This object is a contact printer made by Ansco Company in Binghamton, New York. Before photography became primarily digital, it was designed to create a photographic image from a film negative. Several images from a strip of film would be lined up on a sheet, creating rows of small picture prints, called contact prints. This contact printer was owned by James W. Zintgraff, Sr. Zintgraff, along with his son, James, Jr., owned and ran a well-known photography business in San Antonio from the 1920s through the 1980s.
James Zintgraff Sr. was a cameraman in Hollywood in the early 1920s. After deciding he didn’t like the pace of the west coast, he moved back to San Antonio with the idea of starting a local film industry. In 1927, he worked as a cameraman on a movie called “Wings,” which was filmed in several areas in and around San Antonio, and went on to become the very first movie to ever win best picture at the Academy Awards.
Around that same time, Zintgraff started a still photography business in his backyard. In the early days, the owner of the Coca-Cola plant in San Antonio would enlist Zintgraff to take pictures of the plant and warehouse. Zintgraff would run home, develop the pictures, and deliver them within four hours. He believed the owner was doing him a favor to help him get started.
Though there wasn’t much competition in the early days, James felt that Zintgraff Studios could attribute his success to “having a lot of good friends” from his time in Hollywood. When a movie premiere or famous people came to town, James would get the jobs through his Hollywood connections. Most notably, Zintgraff photographed Franklin D. Roosevelt and Harry Truman when they came to San Antonio for presidential duties. When James, Jr. joined his father’s business, he worked closely with Hollywood elites such as Cecil B. DeMille and even worked with John Wayne when he was filming The Alamo in Brackettville, a town about 130 miles west of San Antonio.
Through the years, Zintgraff Studios worked closely with some of the most well-known brands in the city, including Pearl, Lone Star, Rainbo Breads, and Coca- Cola. In addition, they were official photographers for the San Antonio Stock Show and Rodeo, numerous Fiesta events, and captured thousands of photographs of area movie theaters, street scenes, parks, schools, and even the new Convention Center when it opened it the 1960s.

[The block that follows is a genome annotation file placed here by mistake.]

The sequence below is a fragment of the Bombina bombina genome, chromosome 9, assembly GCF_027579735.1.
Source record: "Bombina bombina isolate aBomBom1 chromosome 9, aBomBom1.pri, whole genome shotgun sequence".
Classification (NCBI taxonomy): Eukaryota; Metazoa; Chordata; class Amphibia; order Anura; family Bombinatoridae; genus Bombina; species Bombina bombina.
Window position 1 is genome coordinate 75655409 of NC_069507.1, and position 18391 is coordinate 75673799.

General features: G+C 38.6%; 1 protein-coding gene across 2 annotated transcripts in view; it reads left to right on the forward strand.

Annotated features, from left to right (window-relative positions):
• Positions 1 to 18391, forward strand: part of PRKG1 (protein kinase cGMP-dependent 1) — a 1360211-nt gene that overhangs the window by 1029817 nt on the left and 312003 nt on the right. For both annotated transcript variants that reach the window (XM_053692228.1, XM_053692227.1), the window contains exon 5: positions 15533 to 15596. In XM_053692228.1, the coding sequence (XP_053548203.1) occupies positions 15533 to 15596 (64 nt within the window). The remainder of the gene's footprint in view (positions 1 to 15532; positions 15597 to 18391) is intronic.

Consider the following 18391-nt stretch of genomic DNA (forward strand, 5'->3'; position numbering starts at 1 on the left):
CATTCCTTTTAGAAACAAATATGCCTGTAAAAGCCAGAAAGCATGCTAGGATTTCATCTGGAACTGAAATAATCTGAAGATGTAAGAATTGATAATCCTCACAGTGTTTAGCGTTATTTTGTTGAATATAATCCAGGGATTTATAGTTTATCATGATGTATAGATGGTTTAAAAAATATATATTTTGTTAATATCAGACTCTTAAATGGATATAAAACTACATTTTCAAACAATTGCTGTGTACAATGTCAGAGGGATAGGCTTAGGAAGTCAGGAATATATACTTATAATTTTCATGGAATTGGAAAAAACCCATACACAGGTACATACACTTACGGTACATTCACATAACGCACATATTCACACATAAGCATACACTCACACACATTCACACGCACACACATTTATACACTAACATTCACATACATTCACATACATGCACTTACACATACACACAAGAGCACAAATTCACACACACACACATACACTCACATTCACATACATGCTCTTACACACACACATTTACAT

The photographs taken by the Zintgraff Studios span seven decades of history. They tell the story of San Antonio and its people. Today, more than 850,000 of the Zintgraff photographs are stored in the UTSA Special Collections Library, located inside the Institute of Texan Cultures. The moments they captured are locked in time, preserving a bit of the past for future generations. [Carrie Klein, edited by Kathryn S. McCloud]
R. B. Enlarging Camera
Folmer & Schwing Division Eastman Kodak Co.
Materials: Metal and wood
This object is a photo enlarger that was used by Zintgraff Studios, a commercial photography studio in San Antonio in the mid-2oth century. A photo enlarger was used to make a larger negatives or a photographic print from the negative image created by the camera on to its film. A negative is the image that the camera captures on film. When looking at a negative of a picture the shades of the people, places or in the image are opposite to what they are in reality. Light colored objects are dark, and dark colored objects are light. A photo enlarger is a tool photographers used to enlarge a negative before developing the prints.
The many of the photographs taken by the Zintgraff Studio were donated to the University of Texas at San Antonio and are stored at the Institute of Texan Cultures in the Special Collections Library. One can find the digital uploads on the University of Texas at San Antonio’s Library’s Special Collections website. The photographers at Zintgraff Studios captured over a thousand unique images of San Antonio between 1930 and 1980. The photographers took pictures of the river walk, one of the center points of San Antonio. They captured pilots conversing by their planes at Kelly Field, which was a critical aviation base throughout both World Wars, as well as the celebrations held for the soldiers after the war. One picture captures a homecoming party for a general who returned from commanding the sixth army, which was in the South Pacific Theater during the war, which means the sixth army was in the Southern Pacific, around New Guinea. The sixth army helped isolate a Japanese base, and joined forces with the Australian Army and other U.S. forces near New Guinea in 1943. After General Walter Krueger came home on February 13, 1946 his family and friends through him a welcome home banquet at the Gunter Hotel.
The photographers at Zintgraff Studios also captured celebrations and parades that were held in and around downtown San Antonio. For example, the photographers took pictures of the Battle of Flowers Parade in the early 1930s. The parade celebrates the men who fell during the Battle of the Alamo and to celebrate the victory that came with the Battle of San Jacinto. As well as taking pictures of the citizens celebrating, the photographers also took pictures of streets on a normal day. These photographs serve as an important record of San Antonio’s past and they could help inspire the future. [Amanda Rock, edited by Joscelynn Garcia]
Lobb, Michael L., Robert S. Browning, Ann Krueger Hussey, and Thomas M. O’Donoghue. 1900. A brief history of early Kelly Field, 1916-1918. Kelly Air Force Base, Tex: Office of History, San Antonio Air Logistics Center.